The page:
"I'm using "police rate 54600000 bps burst 400000 bytes" under the  impression that the rate lets me define the amount of bandwidth to use  (in bits) while burst (in bytes) is the allowance over that bandwidth."


No, burst sets the measurement period, indirectly.  It counts bytes (bits) for the against the specified rate.  Remember, physically, actually transmission is at media bandwidth.  What a policer does is measure how many bits are actually transmitted during some Tc and drop excess within that period.

Kyle Gatlin Thu, 02/16/2012 - 11:09
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How did you calculate TC for the police rate above?


I've tried multiple things today.  Essentially, we have our core network with upstreams to L3, Cogent, etc.  From our core we provide service to other ISPs, customers, etc.  I need to figure out a good method of limiting bandwidth egress/out to customers from our Core. 


What I have run into today again is that srr-queue bandwidth limit 50 is limiting both in and outbound traffic on my test circuit, but when ever I place that same limitation on a customer circuit, nothing happens.  I assume maybe srr queue limit is ingress only, but with iPerf doing bi directional traffic, limit works fine on test interface in/out.  So now I'm assuming that maybe because our customers burst often, srr queue may not be affecting traffic.  However, one particular customer regularly goes over the bandwidth they pay for and are limited too.


So, as far as srr queue limit goes, it simply doesn't work on a customer interface.  I've played around with multiple srr-queue shape/share numbers and those have no effect at all.  The only difference is that I kill all traffic on an interface before changing srr-queue settings where as I merely added srr-queue to customer's interface while they were still pushing traffic.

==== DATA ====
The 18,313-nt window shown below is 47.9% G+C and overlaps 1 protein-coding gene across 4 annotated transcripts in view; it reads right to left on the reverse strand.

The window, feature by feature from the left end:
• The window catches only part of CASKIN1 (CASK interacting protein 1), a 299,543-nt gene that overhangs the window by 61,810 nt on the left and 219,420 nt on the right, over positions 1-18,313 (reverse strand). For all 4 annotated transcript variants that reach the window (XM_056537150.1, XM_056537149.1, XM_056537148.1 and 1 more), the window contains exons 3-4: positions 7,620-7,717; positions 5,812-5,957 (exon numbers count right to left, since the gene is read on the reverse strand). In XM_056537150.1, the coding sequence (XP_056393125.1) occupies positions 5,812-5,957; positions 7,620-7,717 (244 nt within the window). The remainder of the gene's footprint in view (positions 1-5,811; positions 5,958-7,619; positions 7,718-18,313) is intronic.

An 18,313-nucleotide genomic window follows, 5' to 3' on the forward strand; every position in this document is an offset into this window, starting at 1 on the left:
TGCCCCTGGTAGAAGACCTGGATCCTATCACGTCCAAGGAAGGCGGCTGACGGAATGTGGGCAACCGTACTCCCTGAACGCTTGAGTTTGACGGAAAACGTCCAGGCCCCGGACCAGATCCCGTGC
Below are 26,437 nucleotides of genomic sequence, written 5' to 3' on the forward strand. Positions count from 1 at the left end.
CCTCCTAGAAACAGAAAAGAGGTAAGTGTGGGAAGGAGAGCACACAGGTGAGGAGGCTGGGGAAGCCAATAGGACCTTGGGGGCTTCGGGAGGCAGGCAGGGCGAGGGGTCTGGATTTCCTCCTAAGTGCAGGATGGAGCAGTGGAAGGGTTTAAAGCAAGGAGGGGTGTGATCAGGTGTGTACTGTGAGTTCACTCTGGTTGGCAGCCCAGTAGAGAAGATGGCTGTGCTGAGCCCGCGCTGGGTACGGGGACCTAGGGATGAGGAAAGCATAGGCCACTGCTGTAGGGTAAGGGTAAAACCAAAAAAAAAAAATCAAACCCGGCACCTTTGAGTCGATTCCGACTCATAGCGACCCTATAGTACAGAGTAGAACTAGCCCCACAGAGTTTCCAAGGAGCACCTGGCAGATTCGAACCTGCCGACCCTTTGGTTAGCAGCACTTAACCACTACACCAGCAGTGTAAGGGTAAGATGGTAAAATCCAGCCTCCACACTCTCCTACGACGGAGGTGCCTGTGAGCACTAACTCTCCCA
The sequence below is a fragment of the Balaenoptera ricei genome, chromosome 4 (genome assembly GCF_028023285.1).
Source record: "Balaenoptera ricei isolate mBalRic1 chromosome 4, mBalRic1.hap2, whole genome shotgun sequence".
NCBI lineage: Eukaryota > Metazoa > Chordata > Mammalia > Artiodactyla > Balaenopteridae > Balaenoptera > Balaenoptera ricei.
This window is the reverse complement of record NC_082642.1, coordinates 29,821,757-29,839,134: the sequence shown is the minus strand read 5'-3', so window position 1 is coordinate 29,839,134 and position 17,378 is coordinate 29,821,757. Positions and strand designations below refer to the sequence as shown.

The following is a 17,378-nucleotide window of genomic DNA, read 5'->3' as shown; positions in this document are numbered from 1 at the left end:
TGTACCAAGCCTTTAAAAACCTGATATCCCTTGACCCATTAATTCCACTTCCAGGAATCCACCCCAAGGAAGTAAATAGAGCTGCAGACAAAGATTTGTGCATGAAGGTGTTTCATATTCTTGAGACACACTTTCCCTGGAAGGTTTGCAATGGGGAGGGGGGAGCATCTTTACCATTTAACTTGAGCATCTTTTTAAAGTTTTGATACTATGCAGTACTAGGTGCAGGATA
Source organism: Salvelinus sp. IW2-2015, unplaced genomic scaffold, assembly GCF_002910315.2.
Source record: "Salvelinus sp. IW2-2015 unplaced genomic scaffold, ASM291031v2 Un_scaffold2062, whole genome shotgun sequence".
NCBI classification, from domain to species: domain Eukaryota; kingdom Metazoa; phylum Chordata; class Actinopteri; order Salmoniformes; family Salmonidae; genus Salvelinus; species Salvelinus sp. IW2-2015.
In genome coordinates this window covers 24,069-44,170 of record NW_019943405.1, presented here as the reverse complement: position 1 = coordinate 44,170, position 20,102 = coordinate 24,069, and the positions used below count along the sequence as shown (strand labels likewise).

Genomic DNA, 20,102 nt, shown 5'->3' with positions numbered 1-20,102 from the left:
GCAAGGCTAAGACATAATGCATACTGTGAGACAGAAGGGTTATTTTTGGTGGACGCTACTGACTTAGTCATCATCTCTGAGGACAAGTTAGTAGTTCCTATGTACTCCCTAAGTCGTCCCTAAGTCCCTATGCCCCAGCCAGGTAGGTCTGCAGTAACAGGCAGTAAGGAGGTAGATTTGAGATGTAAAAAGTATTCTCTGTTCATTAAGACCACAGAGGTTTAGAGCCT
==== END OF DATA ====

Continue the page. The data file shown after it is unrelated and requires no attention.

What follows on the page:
Kyle Gatlin Thu, 02/16/2012 - 11:29
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Testing with the shape command.


srr-queue bandwidth shape 5 5 5 5


This seems to be working where as 5 0 0 0 did not.  show mls qos interfaces queue shows that the int is in "queue set 1", which I assumed was the first digit.

Joseph W. Doherty Thu, 02/16/2012 - 17:06
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The     Author of this posting offers the information contained within this     posting without consideration and with the reader's understanding  that    there's no implied or expressed suitability or fitness for any   purpose.   Information provided is for informational purposes only and   should not   be construed as rendering professional advice of any kind.   Usage of  this  posting's information is solely at reader's own risk.


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In     no event shall Author be liable for any damages whatsoever   (including,   without limitation, damages for loss of use, data or   profit) arising  out  of the use or inability to use the posting's   information even if  Author  has been advised of the possibility of  such  damage.


Posting


Testing with the shape command.


srr-queue bandwidth shape 5 5 5 5


This seems to be working where as 5 0 0 0 did not.  show mls qos interfaces queue shows that the int is in "queue set 1", which I assumed was the first digit.

The 5 5 5 5 would enable shaping on all 4 egress queues, equally each 20% (1/5).  5 0 0 0 would only shape on queue 1, others would be in share mode.


Queue set 1 is the default.  There's also a queue set 2.  Allows two different sets of some of the parameter to be selected for a port.  Can be useful if you want to treat edge ports differently from uplink ports.

Joseph W. Doherty Thu, 02/16/2012 - 16:59
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Disclaimer


The    Author of this posting offers the information contained within this    posting without consideration and with the reader's understanding that    there's no implied or expressed suitability or fitness for any  purpose.   Information provided is for informational purposes only and  should not   be construed as rendering professional advice of any kind.  Usage of  this  posting's information is solely at reader's own risk.


Liability Disclaimer


In    no event shall Author be liable for any damages whatsoever  (including,   without limitation, damages for loss of use, data or  profit) arising  out  of the use or inability to use the posting's  information even if  Author  has been advised of the possibility of such  damage.


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How did you calculate TC for the police rate above?

400000 * 8 / 54600000 = 58.6 ms